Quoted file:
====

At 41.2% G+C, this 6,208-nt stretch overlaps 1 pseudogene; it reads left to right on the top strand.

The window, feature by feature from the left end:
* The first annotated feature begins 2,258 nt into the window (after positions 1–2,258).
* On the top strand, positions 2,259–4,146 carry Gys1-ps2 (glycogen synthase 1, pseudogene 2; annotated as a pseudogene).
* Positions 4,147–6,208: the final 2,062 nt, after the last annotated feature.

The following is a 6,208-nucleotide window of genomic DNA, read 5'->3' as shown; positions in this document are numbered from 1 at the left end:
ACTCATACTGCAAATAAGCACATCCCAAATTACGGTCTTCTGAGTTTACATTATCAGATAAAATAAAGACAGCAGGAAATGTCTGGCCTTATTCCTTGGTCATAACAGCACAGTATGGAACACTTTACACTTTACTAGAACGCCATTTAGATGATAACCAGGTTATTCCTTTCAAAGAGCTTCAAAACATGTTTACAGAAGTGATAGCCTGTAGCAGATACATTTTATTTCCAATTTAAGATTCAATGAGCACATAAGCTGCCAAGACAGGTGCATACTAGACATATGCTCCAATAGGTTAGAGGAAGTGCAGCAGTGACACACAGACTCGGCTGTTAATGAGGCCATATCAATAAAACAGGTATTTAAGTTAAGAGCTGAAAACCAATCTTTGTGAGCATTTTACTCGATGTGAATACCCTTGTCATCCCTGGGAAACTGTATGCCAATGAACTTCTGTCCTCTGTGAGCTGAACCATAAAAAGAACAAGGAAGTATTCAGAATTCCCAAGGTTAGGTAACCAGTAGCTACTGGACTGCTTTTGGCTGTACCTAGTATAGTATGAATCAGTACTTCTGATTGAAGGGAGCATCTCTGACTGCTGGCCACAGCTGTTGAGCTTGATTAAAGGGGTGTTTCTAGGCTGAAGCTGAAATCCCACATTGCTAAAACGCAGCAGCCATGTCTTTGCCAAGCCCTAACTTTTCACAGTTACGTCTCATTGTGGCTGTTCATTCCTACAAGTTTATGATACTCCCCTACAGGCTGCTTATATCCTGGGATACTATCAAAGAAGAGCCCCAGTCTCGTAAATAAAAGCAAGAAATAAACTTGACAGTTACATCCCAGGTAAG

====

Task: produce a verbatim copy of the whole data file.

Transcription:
At 41.2% G+C, this 6,208-nt stretch overlaps 1 pseudogene; it reads left to right on the top strand.

The window, feature by feature from the left end:
* The first annotated feature begins 2,258 nt into the window (after positions 1–2,258).
* On the top strand, positions 2,259–4,146 carry Gys1-ps2 (glycogen synthase 1, pseudogene 2; annotated as a pseudogene).
* Positions 4,147–6,208: the final 2,062 nt, after the last annotated feature.

The following is a 6,208-nucleotide window of genomic DNA, read 5'->3' as shown; positions in this document are numbered from 1 at the left end:
ACTCATACTGCAAATAAGCACATCCCAAATTACGGTCTTCTGAGTTTACATTATCAGATAAAATAAAGACAGCAGGAAATGTCTGGCCTTATTCCTTGGTCATAACAGCACAGTATGGAACACTTTACACTTTACTAGAACGCCATTTAGATGATAACCAGGTTATTCCTTTCAAAGAGCTTCAAAACATGTTTACAGAAGTGATAGCCTGTAGCAGATACATTTTATTTCCAATTTAAGATTCAATGAGCACATAAGCTGCCAAGACAGGTGCATACTAGACATATGCTCCAATAGGTTAGAGGAAGTGCAGCAGTGACACACAGACTCGGCTGTTAATGAGGCCATATCAATAAAACAGGTATTTAAGTTAAGAGCTGAAAACCAATCTTTGTGAGCATTTTACTCGATGTGAATACCCTTGTCATCCCTGGGAAACTGTATGCCAATGAACTTCTGTCCTCTGTGAGCTGAACCATAAAAAGAACAAGGAAGTATTCAGAATTCCCAAGGTTAGGTAACCAGTAGCTACTGGACTGCTTTTGGCTGTACCTAGTATAGTATGAATCAGTACTTCTGATTGAAGGGAGCATCTCTGACTGCTGGCCACAGCTGTTGAGCTTGATTAAAGGGGTGTTTCTAGGCTGAAGCTGAAATCCCACATTGCTAAAACGCAGCAGCCATGTCTTTGCCAAGCCCTAACTTTTCACAGTTACGTCTCATTGTGGCTGTTCATTCCTACAAGTTTATGATACTCCCCTACAGGCTGCTTATATCCTGGGATACTATCAAAGAAGAGCCCCAGTCTCGTAAATAAAAGCAAGAAATAAACTTGACAGTTACATCCCAGGTAAG